Teach us how to love each other, lift us to the joy divine.
Mortals join the mighty chorus, which the morning stars began;
God’s own love is reigning o’er us, joining people hand in hand.
Ever singing march we onward, victors in the midst of strife;
Joyful music leads us sunward in the triumph son of life.”
This hymn of joy celebrates the constancy of God’s love for and in creation. The words are not a translation of Beethoven’s “Ode to Joy” but were written in 1907 by Henry van Dyke as a gift to his host, James Garfield, president of Williams College, Massachusetts (and later president of the United States), while van Dyke was a guest preacher at the college. The text was altered in the interest of inclusivity when it was published in Voices United. Beethoven’s chorale theme from the final movement of his Symphony No. 9, Op. 125, was the tune which van Dyke had in mind when he wrote the text. It had been arranged as a hymn tune in 1846 by Edward Hodges, an organist from Bristol.
Over the years, Beethoven’s “Ode to Joy” has remained a political protest anthem and a celebration of music. The song has been widely used, from demonstrators in Chile singing during demonstration against the Pinochet dictatorship, Chinese student broadcast at Tiananmen Square, to the concert conducted by Leonard Bernstein after the fall of the Berlin Wall and Daiku (Big Ninth) concerts in Japan every December.
Hear the hymn at the Royal Albert Hall in London: https://www.youtube.com/watch?v=eMY3ivdNzwE
See Libera perform the song at: https://youtu.be/MAkXHhs9vOc
“A Song of Rejoicing”
“I will give thanks and lift an alleluia!
I will rejoice in the name of the Lord!
I will sing praise and raise a glad hosanna.
I will give honor and praise evermore.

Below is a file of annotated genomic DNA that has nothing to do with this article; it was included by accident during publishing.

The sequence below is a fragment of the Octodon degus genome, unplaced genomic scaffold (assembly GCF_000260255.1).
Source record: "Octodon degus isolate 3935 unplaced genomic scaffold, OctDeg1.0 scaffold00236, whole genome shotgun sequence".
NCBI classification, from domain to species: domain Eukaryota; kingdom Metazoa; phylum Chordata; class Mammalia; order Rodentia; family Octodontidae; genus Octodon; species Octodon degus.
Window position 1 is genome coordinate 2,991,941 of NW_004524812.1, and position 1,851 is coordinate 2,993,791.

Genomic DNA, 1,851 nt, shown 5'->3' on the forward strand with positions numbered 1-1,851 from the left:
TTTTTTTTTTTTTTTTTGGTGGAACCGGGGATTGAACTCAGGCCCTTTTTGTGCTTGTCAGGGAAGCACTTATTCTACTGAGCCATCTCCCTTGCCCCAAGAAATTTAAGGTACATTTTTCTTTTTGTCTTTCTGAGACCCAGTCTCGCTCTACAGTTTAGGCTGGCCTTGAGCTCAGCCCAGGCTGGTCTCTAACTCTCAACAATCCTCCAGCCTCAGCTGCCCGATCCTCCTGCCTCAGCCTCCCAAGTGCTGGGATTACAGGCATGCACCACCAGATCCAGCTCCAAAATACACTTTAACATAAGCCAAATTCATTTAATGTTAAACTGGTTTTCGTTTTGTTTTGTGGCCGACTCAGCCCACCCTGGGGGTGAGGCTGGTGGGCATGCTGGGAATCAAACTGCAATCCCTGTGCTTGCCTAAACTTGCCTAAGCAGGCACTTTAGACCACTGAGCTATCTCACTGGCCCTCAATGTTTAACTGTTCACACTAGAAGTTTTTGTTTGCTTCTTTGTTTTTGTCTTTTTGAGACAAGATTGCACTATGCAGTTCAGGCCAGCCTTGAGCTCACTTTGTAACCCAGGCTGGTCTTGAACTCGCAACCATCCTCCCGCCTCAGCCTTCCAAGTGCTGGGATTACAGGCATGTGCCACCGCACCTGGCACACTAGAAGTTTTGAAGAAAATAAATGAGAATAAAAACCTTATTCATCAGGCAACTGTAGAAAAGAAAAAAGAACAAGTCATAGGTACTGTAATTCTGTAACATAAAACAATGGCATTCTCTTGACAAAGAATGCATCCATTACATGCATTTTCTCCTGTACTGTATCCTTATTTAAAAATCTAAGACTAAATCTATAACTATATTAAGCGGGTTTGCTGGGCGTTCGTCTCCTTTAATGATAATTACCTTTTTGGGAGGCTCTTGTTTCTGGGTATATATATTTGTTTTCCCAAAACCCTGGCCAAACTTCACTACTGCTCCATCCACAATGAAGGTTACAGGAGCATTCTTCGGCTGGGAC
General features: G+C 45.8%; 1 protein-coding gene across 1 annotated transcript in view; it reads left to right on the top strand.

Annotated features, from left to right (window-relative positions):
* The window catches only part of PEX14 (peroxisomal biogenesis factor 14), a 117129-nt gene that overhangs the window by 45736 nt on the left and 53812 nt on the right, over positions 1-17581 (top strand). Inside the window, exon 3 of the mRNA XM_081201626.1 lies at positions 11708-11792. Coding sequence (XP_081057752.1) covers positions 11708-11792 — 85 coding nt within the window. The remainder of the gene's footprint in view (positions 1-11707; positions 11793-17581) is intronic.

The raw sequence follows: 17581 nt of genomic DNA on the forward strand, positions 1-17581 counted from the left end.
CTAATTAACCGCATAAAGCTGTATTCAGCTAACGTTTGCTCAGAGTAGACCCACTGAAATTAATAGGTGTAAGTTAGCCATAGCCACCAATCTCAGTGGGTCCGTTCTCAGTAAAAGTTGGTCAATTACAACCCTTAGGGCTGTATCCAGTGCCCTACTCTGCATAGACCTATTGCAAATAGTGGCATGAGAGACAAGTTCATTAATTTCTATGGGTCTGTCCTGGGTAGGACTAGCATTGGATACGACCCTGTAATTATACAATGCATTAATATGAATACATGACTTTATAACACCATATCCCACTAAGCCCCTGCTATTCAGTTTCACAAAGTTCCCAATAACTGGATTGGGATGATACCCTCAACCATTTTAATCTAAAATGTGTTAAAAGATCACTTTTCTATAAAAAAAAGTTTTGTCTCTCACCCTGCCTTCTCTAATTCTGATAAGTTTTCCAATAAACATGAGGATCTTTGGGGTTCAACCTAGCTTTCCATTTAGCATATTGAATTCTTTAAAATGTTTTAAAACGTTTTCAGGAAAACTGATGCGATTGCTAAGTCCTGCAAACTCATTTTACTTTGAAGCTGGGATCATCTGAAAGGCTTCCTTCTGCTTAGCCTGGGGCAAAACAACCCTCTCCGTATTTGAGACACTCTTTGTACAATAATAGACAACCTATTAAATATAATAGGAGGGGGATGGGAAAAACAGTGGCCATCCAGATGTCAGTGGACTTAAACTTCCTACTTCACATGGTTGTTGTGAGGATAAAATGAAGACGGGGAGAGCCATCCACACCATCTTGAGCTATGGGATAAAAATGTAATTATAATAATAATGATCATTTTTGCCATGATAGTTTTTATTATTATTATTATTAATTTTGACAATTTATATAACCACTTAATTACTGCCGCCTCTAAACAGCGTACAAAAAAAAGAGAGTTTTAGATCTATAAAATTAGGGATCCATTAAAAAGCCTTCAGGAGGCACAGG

I will sing to the Lord a new song,
Give to the Lord a new song
For Christ alone is worthy of praise!
I will honor the Lord with music,
Worship the Lord with gladness,
Rejoice in the name, the name of the Lord!
O Jesus, You are my joy, my all.
You are my music, my song of hope.
You are worthy.
You are holy.
You are God and God alone!
I will give thanks…”
This week’s lively anthem is by Joseph M. Martin (2009). It was purchased in memory of Lawrence Kvamme.
“Spirit God, Be Our Breath” (MV #150)
“Spirit God: be our breath, be our song.
Blow through us, bringing strength to move on.
Our world seems inward, defensive, withdrawn…
Spirit God, be our song.
Patient God: soothe our pride, calm our fear.
When we know you are near we grow more certain, our vision is clear.
Patient God, calm our fear.
Loving God: be our voice, be our prayer.
Reaching out, joining hands as we share,
We seek your guidance through friendship and care.
Loving God, be our prayer.
Spirit God: be our breath, be our song.
Blow through us, bringing strength to move on.
Through change, through challenge, we’ll greet the new dawn.
Spirit God, be our song.”
This song, with words and music by Bruce Harding, was written in 1997. The lyrics remind us that God will be with us through the changes that we will see as we move forward in faith.
When have you been confronted by a surprising or discomforting truth?
How did you react?